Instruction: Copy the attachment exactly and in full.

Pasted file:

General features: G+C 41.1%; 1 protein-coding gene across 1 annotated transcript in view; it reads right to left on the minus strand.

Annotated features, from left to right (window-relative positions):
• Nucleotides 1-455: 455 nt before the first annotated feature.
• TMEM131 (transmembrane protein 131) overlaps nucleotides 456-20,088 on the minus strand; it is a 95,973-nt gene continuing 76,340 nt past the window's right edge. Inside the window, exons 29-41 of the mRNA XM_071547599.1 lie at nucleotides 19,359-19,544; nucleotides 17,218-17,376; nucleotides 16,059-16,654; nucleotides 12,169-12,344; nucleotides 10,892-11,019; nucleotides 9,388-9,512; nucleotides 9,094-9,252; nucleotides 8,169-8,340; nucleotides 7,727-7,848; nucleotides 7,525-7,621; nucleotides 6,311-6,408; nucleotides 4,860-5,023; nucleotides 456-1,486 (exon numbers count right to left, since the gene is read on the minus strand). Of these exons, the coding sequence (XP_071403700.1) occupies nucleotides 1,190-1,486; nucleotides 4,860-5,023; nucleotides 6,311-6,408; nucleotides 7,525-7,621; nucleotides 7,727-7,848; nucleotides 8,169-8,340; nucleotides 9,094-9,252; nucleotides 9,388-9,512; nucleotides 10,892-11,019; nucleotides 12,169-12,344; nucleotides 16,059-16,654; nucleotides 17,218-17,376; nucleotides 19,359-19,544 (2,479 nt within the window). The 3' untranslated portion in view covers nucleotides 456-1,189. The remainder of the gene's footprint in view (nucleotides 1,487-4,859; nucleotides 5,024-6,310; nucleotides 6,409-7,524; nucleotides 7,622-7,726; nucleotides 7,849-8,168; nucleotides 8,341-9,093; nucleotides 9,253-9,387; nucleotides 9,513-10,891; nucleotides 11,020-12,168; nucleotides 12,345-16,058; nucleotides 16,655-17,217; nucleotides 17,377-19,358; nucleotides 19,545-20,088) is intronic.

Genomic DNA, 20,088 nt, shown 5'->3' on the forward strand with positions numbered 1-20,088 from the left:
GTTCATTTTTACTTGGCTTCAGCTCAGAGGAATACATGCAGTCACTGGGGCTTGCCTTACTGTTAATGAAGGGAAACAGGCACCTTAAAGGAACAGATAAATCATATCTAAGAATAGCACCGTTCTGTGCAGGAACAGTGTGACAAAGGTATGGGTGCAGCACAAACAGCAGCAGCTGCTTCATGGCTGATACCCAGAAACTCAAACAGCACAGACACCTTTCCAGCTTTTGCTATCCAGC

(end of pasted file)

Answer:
General features: G+C 41.1%; 1 protein-coding gene across 1 annotated transcript in view; it reads right to left on the minus strand.

Annotated features, from left to right (window-relative positions):
• Nucleotides 1-455: 455 nt before the first annotated feature.
• TMEM131 (transmembrane protein 131) overlaps nucleotides 456-20,088 on the minus strand; it is a 95,973-nt gene continuing 76,340 nt past the window's right edge. Inside the window, exons 29-41 of the mRNA XM_071547599.1 lie at nucleotides 19,359-19,544; nucleotides 17,218-17,376; nucleotides 16,059-16,654; nucleotides 12,169-12,344; nucleotides 10,892-11,019; nucleotides 9,388-9,512; nucleotides 9,094-9,252; nucleotides 8,169-8,340; nucleotides 7,727-7,848; nucleotides 7,525-7,621; nucleotides 6,311-6,408; nucleotides 4,860-5,023; nucleotides 456-1,486 (exon numbers count right to left, since the gene is read on the minus strand). Of these exons, the coding sequence (XP_071403700.1) occupies nucleotides 1,190-1,486; nucleotides 4,860-5,023; nucleotides 6,311-6,408; nucleotides 7,525-7,621; nucleotides 7,727-7,848; nucleotides 8,169-8,340; nucleotides 9,094-9,252; nucleotides 9,388-9,512; nucleotides 10,892-11,019; nucleotides 12,169-12,344; nucleotides 16,059-16,654; nucleotides 17,218-17,376; nucleotides 19,359-19,544 (2,479 nt within the window). The 3' untranslated portion in view covers nucleotides 456-1,189. The remainder of the gene's footprint in view (nucleotides 1,487-4,859; nucleotides 5,024-6,310; nucleotides 6,409-7,524; nucleotides 7,622-7,726; nucleotides 7,849-8,168; nucleotides 8,341-9,093; nucleotides 9,253-9,387; nucleotides 9,513-10,891; nucleotides 11,020-12,168; nucleotides 12,345-16,058; nucleotides 16,655-17,217; nucleotides 17,377-19,358; nucleotides 19,545-20,088) is intronic.

Genomic DNA, 20,088 nt, shown 5'->3' on the forward strand with positions numbered 1-20,088 from the left:
GTTCATTTTTACTTGGCTTCAGCTCAGAGGAATACATGCAGTCACTGGGGCTTGCCTTACTGTTAATGAAGGGAAACAGGCACCTTAAAGGAACAGATAAATCATATCTAAGAATAGCACCGTTCTGTGCAGGAACAGTGTGACAAAGGTATGGGTGCAGCACAAACAGCAGCAGCTGCTTCATGGCTGATACCCAGAAACTCAAACAGCACAGACACCTTTCCAGCTTTTGCTATCCAGC